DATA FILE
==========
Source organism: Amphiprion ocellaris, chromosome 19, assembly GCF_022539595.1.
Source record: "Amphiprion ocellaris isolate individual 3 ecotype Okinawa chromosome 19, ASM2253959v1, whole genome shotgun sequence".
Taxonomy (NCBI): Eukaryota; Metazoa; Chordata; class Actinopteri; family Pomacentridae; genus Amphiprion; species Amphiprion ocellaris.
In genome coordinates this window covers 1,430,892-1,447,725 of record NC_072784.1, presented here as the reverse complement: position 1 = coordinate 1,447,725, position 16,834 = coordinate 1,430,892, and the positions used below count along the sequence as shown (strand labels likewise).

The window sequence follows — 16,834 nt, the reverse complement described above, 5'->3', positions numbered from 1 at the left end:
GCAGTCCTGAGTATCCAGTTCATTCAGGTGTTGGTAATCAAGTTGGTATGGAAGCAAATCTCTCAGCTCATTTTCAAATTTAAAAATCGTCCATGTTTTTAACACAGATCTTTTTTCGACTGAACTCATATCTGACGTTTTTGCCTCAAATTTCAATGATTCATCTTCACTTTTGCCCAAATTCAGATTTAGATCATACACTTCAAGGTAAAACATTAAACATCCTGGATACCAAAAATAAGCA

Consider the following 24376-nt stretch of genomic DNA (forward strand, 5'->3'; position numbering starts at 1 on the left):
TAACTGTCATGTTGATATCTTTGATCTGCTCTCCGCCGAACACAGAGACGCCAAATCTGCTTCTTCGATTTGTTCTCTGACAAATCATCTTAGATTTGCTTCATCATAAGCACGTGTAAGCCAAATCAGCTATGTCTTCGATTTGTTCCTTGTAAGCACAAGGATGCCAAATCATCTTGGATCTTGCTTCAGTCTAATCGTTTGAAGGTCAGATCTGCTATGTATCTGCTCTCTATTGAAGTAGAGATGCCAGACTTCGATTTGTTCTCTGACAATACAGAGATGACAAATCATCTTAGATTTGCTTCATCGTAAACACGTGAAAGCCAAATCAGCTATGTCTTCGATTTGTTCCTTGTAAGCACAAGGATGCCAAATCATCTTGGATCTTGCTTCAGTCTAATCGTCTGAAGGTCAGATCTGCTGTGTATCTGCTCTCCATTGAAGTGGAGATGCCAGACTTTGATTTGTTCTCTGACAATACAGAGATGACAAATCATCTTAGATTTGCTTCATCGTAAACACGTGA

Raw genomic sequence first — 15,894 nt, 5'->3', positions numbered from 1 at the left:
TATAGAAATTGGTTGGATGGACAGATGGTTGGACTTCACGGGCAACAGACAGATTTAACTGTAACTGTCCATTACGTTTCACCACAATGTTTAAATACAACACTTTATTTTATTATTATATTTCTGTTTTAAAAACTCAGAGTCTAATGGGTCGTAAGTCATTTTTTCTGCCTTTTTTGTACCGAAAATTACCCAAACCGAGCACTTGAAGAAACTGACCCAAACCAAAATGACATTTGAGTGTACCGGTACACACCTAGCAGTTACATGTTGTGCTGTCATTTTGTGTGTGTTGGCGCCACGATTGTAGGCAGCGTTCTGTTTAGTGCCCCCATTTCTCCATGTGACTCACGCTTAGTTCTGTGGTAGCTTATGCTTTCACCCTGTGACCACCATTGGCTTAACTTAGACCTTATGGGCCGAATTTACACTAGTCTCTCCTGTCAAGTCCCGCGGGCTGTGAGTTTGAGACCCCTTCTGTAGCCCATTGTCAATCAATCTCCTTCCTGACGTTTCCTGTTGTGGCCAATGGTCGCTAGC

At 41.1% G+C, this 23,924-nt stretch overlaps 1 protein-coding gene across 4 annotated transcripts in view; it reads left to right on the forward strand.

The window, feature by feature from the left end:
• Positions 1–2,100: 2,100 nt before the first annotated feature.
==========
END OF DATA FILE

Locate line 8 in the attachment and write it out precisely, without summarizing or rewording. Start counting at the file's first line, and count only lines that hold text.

TAACTGTCATGTTGATATCTTTGATCTGCTCTCCGCCGAACACAGAGACGCCAAATCTGCTTCTTCGATTTGTTCTCTGACAAATCATCTTAGATTTGCTTCATCATAAGCACGTGTAAGCCAAATCAGCTATGTCTTCGATTTGTTCCTTGTAAGCACAAGGATGCCAAATCATCTTGGATCTTGCTTCAGTCTAATCGTTTGAAGGTCAGATCTGCTATGTATCTGCTCTCTATTGAAGTAGAGATGCCAGACTTCGATTTGTTCTCTGACAATACAGAGATGACAAATCATCTTAGATTTGCTTCATCGTAAACACGTGAAAGCCAAATCAGCTATGTCTTCGATTTGTTCCTTGTAAGCACAAGGATGCCAAATCATCTTGGATCTTGCTTCAGTCTAATCGTCTGAAGGTCAGATCTGCTGTGTATCTGCTCTCCATTGAAGTGGAGATGCCAGACTTTGATTTGTTCTCTGACAATACAGAGATGACAAATCATCTTAGATTTGCTTCATCGTAAACACGTGA